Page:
The factors leading to changes in the organization of microbial assemblages at fine spatial scales are not well characterized or understood. However, they are expected to guide the succession of community development and function toward specific outcomes that could impact human health and the environment. In this study, we put forward a combined experimental and agent-based modeling framework and use it to interpret unique spatial organization patterns of H1-Type VI secretion system (T6SS) mutants of P . aeruginosa under spatial confinement...
2018: Frontiers in Microbiology
Kaitlyn D LaCourse, S Brook Peterson, Hemantha D Kulasekara, Matthew C Radey, Jungyun Kim, Joseph D Mougous
Bacteria in polymicrobial habitats contend with a persistent barrage of competitors, often under rapidly changing environmental conditions1 . The direct antagonism of competitor cells is thus an important bacterial survival strategy2 . Towards this end, many bacterial species employ an arsenal of antimicrobial effectors with multiple activities; however, the benefits conferred by the simultaneous deployment of diverse toxins are unknown. Here we show that the multiple effectors delivered to competitor bacteria by the type VI secretion system (T6SS) of Pseudomonas aeruginosa display conditional efficacy and act synergistically...
February 19, 2018: Nature Microbiology
Abdelrahim Zoued, Jean-Pierre Duneau, Eric Durand, Alexandre P España, Laure Journet, Françoise Guerlesquin, Eric Cascales
The Type VI secretion system (T6SS) is a multiprotein complex used by bacteria to deliver effectors into target cells. The T6SS comprises a bacteriophage-like contractile tail structure anchored to the cell envelope by a membrane complex constituted of the TssJ outer membrane lipoprotein and the TssL and TssM inner membrane proteins. TssJ establishes contact with the periplasmic domain of TssM whereas the transmembrane segments of TssM and its cytoplasmic domain interact with TssL. TssL protrudes in the cytoplasm but is anchored by a C-terminal transmembrane helix (TMH)...
February 16, 2018: Journal of Molecular Biology
Benoit Chassaing, Eric Cascales
The intestinal microbiota plays an important role in health, particularly in promoting intestinal metabolic capacity and in maturing the immune system. The intestinal microbiota also mediates colonization resistance against pathogenic bacteria, hence protecting the host from infections. In addition, some bacterial pathogens deliver toxins that target phylogenetically related or distinct bacterial species in order to outcompete and establish within the microbiota. The most widely distributed weapons include bacteriocins, as well as contact-dependent growth inhibition and type VI secretion systems...
February 13, 2018: Trends in Microbiology
Benjamin Kostiuk, Daniel Unterweger, Daniele Provenzano, Stefan Pukatzki
Vibrio cholerae is a diverse species that inhabits a wide range of environments from copepods in brackish water to the intestines of humans. In order to remain competitive, V. cholerae uses the versatile type-VI secretion system (T6SS) to secrete anti-prokaryotic and anti-eukaryotic effectors. In addition to competing with other bacterial species, V. cholerae strains also compete with one another. Some strains are able to coexist, and are referred to as belonging to the same compatibility group. Challenged by diverse competitors in various environments, different V...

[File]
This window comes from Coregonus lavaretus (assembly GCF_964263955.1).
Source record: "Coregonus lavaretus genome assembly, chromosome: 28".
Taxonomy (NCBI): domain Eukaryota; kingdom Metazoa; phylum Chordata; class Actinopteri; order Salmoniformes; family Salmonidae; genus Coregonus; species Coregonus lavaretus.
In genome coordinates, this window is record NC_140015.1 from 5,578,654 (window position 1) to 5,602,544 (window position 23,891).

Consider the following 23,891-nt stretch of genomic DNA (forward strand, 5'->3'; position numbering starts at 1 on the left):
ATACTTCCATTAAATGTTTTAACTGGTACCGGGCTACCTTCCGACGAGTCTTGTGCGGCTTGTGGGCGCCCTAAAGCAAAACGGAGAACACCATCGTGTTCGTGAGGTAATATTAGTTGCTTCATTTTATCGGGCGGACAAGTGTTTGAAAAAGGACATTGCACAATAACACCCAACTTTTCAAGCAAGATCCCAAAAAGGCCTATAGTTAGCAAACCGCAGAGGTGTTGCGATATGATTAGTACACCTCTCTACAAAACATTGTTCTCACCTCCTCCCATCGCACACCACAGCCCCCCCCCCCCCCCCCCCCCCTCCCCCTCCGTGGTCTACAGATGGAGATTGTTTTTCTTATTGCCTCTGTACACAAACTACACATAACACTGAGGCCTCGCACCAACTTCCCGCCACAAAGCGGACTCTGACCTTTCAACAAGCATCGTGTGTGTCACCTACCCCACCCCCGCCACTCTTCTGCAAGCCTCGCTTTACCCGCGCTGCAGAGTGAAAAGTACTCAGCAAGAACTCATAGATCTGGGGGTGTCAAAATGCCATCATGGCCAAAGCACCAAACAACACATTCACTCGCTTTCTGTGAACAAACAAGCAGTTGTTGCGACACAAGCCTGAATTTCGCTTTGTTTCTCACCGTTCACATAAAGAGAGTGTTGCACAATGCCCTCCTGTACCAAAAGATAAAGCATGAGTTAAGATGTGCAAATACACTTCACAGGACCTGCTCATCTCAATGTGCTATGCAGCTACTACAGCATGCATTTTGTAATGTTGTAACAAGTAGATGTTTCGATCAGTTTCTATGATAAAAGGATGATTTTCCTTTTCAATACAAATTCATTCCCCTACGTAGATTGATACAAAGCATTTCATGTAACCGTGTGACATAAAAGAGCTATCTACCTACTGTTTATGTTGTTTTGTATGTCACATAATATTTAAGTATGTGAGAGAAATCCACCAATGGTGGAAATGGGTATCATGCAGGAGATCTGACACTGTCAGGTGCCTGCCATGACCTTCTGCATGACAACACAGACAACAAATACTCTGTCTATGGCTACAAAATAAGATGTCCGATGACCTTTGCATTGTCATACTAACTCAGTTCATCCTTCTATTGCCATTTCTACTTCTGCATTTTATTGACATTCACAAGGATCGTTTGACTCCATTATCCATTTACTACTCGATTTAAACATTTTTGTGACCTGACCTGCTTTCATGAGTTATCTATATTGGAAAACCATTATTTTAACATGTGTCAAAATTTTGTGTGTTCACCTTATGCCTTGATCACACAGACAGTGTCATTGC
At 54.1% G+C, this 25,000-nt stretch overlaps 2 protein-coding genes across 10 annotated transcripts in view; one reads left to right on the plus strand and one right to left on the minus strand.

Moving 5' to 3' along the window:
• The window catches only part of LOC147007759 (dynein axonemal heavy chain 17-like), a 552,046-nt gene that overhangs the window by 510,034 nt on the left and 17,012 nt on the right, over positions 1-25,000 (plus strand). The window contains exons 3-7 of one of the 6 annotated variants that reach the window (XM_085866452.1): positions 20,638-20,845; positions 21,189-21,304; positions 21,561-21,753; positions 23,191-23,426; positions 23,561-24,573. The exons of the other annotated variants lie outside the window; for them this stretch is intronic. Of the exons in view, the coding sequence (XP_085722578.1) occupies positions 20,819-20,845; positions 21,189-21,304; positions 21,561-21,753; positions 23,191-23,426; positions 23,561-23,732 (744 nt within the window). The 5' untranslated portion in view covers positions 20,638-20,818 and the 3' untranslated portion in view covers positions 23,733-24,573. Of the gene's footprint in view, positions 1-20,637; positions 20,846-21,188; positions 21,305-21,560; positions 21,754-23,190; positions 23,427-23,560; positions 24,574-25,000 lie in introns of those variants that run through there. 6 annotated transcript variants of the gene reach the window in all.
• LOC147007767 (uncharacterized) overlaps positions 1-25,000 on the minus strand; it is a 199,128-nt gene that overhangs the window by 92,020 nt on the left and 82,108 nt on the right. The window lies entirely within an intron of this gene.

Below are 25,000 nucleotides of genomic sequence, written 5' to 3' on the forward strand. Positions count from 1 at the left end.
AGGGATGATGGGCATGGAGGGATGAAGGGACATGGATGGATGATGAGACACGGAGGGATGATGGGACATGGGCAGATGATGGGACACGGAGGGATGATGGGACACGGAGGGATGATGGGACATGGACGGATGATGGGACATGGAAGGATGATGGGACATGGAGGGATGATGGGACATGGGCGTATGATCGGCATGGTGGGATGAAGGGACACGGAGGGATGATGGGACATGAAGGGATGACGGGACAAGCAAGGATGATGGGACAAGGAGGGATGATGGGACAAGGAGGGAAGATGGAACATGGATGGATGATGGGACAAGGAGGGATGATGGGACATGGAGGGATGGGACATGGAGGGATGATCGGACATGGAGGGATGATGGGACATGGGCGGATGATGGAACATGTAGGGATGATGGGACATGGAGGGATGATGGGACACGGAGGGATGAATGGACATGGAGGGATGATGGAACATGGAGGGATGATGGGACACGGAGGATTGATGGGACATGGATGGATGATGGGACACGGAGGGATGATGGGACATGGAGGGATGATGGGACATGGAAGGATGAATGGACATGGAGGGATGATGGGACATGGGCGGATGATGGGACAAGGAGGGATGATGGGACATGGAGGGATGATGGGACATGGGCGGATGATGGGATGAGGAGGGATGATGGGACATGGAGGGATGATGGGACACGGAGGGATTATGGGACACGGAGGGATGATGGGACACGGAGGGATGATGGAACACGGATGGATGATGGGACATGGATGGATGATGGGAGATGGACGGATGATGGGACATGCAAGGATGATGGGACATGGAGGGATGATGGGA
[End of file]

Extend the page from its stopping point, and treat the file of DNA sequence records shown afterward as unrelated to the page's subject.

September 2017: International Microbiology: the Official Journal of the Spanish Society for Microbiology
Felipe Cava
In this monographic issue, we have the pleasure to present contributions from six of the leading laboratories at the forefront of Vibrio cholerae genetics, ecology and evolution, together with a brief tribute by Diego Romero to Doctor Jaime Ferrán y Clua, a pioneering Spanish bacteriologist who developed the first vaccine against this pathogen. V. cholerae is a free-living aquatic bacterium that interacts with and infects a variety of organisms. In humans it causes cholera, the deadly diarrhoea that was responsible for millions of deaths during seven pandemics since 1817, and still thousands every year...
September 2017: International Microbiology: the Official Journal of the Spanish Society for Microbiology
Vera Troselj, Anke Treuner-Lange, Lotte Søgaard-Andersen, Daniel Wall
A hallmark of social microorganisms is their ability to engage in complex and coordinated behaviors that depend on cooperative and synchronized actions among many cells. For instance, myxobacteria use an aggregation strategy to form multicellular, spore-filled fruiting bodies in response to starvation. One barrier to the synchronization process is physiological heterogeneity within clonal populations. How myxobacteria cope with these physiological differences is poorly understood. Here, we investigated the interactions between closely related but physiologically distinct Myxococcus xanthus populations...